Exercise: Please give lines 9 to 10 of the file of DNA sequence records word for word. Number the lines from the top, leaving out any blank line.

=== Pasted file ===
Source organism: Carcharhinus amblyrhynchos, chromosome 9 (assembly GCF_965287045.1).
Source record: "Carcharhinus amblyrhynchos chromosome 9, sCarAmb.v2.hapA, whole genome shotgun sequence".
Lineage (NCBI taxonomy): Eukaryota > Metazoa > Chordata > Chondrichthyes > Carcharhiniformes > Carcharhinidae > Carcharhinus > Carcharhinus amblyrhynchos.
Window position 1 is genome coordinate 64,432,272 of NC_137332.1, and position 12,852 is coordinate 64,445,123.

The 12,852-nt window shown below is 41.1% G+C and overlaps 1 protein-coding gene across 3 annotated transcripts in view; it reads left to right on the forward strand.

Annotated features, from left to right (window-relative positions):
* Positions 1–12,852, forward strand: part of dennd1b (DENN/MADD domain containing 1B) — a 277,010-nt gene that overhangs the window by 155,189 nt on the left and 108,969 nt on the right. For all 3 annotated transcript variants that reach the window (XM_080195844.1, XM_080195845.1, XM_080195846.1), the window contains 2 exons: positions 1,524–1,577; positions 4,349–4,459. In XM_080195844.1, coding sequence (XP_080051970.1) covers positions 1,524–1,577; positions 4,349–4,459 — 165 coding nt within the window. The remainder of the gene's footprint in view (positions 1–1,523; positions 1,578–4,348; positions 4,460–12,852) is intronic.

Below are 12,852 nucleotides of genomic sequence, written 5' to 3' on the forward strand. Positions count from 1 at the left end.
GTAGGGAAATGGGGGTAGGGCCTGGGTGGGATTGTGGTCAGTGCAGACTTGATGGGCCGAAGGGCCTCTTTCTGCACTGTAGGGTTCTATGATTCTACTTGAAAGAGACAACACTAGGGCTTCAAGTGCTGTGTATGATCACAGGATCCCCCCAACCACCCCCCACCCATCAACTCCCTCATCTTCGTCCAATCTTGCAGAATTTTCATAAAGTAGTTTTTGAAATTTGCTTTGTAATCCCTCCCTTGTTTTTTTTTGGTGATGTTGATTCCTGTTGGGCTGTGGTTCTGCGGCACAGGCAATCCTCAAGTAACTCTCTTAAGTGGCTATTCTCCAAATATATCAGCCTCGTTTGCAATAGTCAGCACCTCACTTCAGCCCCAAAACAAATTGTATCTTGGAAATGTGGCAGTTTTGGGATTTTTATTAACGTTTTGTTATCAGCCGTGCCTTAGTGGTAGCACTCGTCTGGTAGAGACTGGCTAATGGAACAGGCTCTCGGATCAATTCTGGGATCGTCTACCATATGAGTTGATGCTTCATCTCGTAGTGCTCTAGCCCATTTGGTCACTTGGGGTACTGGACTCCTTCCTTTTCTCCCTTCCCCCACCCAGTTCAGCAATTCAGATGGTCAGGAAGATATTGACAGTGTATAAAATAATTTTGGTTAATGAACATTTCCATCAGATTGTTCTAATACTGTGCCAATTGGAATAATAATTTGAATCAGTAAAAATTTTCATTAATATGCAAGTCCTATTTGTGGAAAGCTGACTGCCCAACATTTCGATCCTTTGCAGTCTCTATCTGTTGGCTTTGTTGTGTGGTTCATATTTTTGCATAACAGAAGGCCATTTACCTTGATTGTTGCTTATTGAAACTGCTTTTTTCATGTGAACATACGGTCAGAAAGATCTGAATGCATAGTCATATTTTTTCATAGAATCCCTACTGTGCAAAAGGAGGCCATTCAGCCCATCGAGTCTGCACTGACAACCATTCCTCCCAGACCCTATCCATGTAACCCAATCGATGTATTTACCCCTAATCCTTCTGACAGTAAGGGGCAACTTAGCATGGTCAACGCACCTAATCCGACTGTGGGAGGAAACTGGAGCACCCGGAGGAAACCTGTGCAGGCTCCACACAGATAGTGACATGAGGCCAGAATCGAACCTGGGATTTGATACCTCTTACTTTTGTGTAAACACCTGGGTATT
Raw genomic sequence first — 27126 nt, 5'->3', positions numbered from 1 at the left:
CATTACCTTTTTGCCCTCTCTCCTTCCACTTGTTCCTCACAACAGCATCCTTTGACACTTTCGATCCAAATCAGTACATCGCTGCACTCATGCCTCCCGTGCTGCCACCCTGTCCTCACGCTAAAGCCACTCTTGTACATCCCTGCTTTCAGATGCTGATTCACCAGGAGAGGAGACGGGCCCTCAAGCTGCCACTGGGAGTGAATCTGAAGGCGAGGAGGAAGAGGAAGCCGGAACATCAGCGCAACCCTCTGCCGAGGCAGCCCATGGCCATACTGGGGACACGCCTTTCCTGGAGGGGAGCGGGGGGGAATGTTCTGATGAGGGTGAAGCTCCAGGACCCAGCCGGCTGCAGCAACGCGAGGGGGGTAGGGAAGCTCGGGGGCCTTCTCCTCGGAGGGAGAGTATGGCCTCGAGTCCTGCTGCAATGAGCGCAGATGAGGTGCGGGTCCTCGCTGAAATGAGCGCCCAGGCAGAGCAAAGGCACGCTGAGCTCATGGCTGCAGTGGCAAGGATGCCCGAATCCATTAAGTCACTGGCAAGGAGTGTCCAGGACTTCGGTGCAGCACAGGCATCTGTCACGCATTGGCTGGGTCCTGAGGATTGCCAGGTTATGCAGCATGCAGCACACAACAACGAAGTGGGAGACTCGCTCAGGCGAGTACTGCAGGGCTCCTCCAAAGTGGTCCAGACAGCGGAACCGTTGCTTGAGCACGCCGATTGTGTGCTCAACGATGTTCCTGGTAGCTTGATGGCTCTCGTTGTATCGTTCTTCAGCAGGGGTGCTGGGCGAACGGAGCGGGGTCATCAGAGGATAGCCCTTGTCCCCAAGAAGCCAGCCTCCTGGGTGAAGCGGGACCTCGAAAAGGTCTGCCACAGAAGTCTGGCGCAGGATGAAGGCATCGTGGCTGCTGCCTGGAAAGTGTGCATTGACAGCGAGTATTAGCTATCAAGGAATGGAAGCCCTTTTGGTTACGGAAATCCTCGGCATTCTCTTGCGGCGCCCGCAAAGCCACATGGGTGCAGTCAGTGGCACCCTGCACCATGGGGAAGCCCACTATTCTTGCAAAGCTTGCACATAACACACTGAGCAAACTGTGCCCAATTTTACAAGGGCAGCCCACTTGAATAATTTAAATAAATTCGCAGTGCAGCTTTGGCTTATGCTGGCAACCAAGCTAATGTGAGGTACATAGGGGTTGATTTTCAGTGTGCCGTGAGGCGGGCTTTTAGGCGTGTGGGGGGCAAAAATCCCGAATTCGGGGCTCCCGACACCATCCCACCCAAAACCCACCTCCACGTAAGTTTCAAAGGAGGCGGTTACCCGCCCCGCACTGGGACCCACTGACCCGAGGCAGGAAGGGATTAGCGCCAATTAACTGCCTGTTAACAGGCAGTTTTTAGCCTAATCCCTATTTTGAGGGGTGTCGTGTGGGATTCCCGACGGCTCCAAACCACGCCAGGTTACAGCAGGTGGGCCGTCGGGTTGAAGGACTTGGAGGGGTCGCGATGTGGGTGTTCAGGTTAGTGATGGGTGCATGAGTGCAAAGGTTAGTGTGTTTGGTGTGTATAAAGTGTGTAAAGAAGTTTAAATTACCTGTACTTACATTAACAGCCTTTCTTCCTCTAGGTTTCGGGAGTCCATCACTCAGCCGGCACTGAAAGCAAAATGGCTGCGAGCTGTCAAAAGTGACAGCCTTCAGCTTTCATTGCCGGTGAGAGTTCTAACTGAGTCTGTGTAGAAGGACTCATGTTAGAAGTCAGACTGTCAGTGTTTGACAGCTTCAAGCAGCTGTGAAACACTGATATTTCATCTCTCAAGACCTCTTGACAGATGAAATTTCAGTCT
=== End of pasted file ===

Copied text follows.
GTAGGGAAATGGGGGTAGGGCCTGGGTGGGATTGTGGTCAGTGCAGACTTGATGGGCCGAAGGGCCTCTTTCTGCACTGTAGGGTTCTATGATTCTACTTGAAAGAGACAACACTAGGGCTTCAAGTGCTGTGTATGATCACAGGATCCCCCCAACCACCCCCCACCCATCAACTCCCTCATCTTCGTCCAATCTTGCAGAATTTTCATAAAGTAGTTTTTGAAATTTGCTTTGTAATCCCTCCCTTGTTTTTTTTTGGTGATGTTGATTCCTGTTGGGCTGTGGTTCTGCGGCACAGGCAATCCTCAAGTAACTCTCTTAAGTGGCTATTCTCCAAATATATCAGCCTCGTTTGCAATAGTCAGCACCTCACTTCAGCCCCAAAACAAATTGTATCTTGGAAATGTGGCAGTTTTGGGATTTTTATTAACGTTTTGTTATCAGCCGTGCCTTAGTGGTAGCACTCGTCTGGTAGAGACTGGCTAATGGAACAGGCTCTCGGATCAATTCTGGGATCGTCTACCATATGAGTTGATGCTTCATCTCGTAGTGCTCTAGCCCATTTGGTCACTTGGGGTACTGGACTCCTTCCTTTTCTCCCTTCCCCCACCCAGTTCAGCAATTCAGATGGTCAGGAAGATATTGACAGTGTATAAAATAATTTTGGTTAATGAACATTTCCATCAGATTGTTCTAATACTGTGCCAATTGGAATAATAATTTGAATCAGTAAAAATTTTCATTAATATGCAAGTCCTATTTGTGGAAAGCTGACTGCCCAACATTTCGATCCTTTGCAGTCTCTATCTGTTGGCTTTGTTGTGTGGTTCATATTTTTGCATAACAGAAGGCCATTTACCTTGATTGTTGCTTATTGAAACTGCTTTTTTCATGTGAACATACGGTCAGAAAGATCTGAATGCATAGTCATATTTTTTCATAGAATCCCTACTGTGCAAAAGGAGGCCATTCAGCCCATCGAGTCTGCACTGACAACCATTCCTCCCAGACCCTATCCATGTAACCCAATCGATGTATTTACCCCTAATCCTTCTGACAGTAAGGGGCAACTTAGCATGGTCAACGCACCTAATCCGACTGTGGGAGGAAACTGGAGCACCCGGAGGAAACCTGTGCAGGCTCCACACAGATAGTGACATGAGGCCAGAATCGAACCTGGGATTTGATACCTCTTACTTTTGTGTAAACACCTGGGTATT
Raw genomic sequence first — 27126 nt, 5'->3', positions numbered from 1 at the left: